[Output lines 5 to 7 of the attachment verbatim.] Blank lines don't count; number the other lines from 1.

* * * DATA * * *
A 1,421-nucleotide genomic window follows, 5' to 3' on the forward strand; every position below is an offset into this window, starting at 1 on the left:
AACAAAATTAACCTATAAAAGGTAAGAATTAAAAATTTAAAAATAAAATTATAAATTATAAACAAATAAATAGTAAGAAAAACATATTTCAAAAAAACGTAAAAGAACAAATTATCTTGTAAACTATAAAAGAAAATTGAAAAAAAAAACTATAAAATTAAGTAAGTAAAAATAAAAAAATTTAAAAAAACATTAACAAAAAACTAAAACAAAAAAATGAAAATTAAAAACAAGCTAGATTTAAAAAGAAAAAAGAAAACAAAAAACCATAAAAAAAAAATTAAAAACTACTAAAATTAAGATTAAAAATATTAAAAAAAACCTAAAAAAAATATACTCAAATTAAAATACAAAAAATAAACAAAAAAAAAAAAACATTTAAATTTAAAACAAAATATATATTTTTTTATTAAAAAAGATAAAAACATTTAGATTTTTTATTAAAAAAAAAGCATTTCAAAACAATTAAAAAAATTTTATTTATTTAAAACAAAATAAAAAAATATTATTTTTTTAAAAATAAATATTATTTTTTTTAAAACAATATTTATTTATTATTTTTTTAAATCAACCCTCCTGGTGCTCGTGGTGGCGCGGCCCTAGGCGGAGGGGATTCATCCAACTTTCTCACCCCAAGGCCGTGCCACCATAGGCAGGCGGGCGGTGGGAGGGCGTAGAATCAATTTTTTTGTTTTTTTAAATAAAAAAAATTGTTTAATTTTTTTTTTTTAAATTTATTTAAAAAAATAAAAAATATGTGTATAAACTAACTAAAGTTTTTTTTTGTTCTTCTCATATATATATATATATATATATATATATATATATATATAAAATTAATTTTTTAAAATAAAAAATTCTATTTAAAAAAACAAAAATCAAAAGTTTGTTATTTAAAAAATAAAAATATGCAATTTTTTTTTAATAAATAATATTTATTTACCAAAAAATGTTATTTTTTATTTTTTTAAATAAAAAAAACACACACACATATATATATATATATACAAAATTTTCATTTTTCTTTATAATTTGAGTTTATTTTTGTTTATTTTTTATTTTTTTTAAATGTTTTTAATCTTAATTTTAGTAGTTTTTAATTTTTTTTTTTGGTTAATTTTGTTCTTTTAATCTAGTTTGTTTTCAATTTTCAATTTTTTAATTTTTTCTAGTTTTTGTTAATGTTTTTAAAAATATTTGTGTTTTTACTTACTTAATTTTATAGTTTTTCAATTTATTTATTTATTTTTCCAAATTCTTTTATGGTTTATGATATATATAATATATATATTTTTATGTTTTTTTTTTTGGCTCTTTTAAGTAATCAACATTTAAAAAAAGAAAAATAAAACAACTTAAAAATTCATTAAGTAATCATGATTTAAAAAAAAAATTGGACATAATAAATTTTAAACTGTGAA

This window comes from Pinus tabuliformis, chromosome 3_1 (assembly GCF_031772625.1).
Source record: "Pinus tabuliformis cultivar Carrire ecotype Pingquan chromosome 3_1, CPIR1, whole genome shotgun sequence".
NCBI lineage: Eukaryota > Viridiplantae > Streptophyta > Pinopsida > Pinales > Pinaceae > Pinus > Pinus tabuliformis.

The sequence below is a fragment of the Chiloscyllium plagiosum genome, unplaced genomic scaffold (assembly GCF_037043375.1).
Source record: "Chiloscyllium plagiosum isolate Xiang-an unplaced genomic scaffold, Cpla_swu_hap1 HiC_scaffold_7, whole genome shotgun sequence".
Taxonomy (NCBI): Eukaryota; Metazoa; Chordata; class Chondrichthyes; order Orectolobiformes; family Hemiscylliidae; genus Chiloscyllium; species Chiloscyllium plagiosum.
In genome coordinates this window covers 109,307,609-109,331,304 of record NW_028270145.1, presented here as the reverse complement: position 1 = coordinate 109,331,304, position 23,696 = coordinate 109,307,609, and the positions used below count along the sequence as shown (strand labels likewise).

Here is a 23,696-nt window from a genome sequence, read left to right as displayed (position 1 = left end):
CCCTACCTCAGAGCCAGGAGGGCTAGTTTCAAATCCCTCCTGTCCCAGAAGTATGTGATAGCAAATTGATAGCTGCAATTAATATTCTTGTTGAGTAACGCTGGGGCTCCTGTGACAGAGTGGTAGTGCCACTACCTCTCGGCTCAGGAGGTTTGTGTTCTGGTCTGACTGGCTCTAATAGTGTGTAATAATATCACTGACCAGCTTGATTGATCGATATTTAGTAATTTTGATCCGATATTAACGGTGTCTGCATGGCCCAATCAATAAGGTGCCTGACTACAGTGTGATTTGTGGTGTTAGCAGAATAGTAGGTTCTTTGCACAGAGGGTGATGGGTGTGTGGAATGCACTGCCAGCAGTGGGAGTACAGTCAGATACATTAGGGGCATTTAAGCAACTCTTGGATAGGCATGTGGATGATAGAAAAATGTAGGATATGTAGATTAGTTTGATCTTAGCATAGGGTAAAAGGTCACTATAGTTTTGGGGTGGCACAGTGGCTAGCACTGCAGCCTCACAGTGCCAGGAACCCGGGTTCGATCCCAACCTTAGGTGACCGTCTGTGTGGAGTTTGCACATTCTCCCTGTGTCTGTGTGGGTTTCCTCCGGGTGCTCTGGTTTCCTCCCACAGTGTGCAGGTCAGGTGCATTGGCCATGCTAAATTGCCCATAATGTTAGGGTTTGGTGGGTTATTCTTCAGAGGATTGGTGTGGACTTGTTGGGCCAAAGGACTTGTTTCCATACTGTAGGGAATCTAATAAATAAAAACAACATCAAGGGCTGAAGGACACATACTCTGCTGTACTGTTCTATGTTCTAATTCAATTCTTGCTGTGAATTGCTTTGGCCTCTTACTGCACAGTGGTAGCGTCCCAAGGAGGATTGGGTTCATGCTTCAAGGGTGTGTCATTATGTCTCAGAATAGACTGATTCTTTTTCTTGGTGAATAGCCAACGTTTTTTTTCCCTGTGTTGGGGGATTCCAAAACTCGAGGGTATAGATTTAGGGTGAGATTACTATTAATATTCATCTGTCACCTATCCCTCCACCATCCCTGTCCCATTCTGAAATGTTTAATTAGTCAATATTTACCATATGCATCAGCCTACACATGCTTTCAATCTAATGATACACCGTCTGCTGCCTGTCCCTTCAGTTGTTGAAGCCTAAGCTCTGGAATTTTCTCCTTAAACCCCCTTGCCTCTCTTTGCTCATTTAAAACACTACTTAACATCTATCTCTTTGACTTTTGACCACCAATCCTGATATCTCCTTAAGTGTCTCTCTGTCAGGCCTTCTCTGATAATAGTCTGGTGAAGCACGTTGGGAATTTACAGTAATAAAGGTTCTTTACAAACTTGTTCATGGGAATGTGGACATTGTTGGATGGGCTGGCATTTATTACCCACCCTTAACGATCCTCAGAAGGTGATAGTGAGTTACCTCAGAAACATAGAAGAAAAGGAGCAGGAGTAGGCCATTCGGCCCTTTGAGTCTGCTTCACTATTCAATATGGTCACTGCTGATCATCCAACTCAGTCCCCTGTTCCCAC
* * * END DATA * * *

NCBI lineage: Eukaryota > Viridiplantae > Streptophyta > Pinopsida > Pinales > Pinaceae > Pinus > Pinus tabuliformis.

The sequence below is a fragment of the Chiloscyllium plagiosum genome, unplaced genomic scaffold (assembly GCF_037043375.1).
Source record: "Chiloscyllium plagiosum isolate Xiang-an unplaced genomic scaffold, Cpla_swu_hap1 HiC_scaffold_7, whole genome shotgun sequence".